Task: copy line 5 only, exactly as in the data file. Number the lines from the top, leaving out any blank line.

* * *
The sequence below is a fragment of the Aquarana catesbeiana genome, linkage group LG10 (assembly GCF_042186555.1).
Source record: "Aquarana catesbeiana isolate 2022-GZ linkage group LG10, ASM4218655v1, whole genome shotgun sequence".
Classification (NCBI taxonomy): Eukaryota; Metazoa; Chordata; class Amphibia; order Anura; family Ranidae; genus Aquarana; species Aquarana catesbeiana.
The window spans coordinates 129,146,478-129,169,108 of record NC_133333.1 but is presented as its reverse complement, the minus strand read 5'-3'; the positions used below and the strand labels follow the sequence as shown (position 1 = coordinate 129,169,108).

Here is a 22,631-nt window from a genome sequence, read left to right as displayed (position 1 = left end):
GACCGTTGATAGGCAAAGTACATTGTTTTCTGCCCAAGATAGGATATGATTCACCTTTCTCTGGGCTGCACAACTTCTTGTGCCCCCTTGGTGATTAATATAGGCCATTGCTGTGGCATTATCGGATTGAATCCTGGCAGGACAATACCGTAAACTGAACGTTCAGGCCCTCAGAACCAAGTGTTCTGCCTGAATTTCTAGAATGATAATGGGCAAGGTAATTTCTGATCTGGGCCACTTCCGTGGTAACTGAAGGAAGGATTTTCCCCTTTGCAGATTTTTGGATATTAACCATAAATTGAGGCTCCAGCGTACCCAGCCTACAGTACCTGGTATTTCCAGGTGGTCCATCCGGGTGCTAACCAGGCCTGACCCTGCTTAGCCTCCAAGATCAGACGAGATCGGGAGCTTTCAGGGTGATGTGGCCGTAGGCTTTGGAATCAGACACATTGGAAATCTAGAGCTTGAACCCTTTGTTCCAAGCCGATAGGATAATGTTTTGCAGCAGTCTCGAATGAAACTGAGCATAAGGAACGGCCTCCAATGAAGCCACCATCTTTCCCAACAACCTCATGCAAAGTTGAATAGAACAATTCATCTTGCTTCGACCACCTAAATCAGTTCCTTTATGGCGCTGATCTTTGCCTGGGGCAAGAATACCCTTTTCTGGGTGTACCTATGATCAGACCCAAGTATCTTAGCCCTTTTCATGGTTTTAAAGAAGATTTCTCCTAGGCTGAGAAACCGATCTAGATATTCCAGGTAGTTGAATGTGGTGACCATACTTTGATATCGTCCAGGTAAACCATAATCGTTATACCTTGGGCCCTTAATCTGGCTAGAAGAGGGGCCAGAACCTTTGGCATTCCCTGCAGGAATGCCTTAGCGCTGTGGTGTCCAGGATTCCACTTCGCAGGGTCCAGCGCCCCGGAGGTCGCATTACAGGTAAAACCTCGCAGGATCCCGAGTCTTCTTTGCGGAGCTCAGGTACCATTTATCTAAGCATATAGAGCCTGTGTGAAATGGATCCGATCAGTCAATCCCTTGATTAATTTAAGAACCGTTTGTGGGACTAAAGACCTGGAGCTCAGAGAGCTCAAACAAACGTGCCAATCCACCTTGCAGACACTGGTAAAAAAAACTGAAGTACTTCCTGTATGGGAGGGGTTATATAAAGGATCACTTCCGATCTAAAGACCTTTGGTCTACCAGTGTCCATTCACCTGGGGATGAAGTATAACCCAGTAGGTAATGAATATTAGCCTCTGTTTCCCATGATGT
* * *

Here is a 22,631-nt window from a genome sequence, read left to right as displayed (position 1 = left end):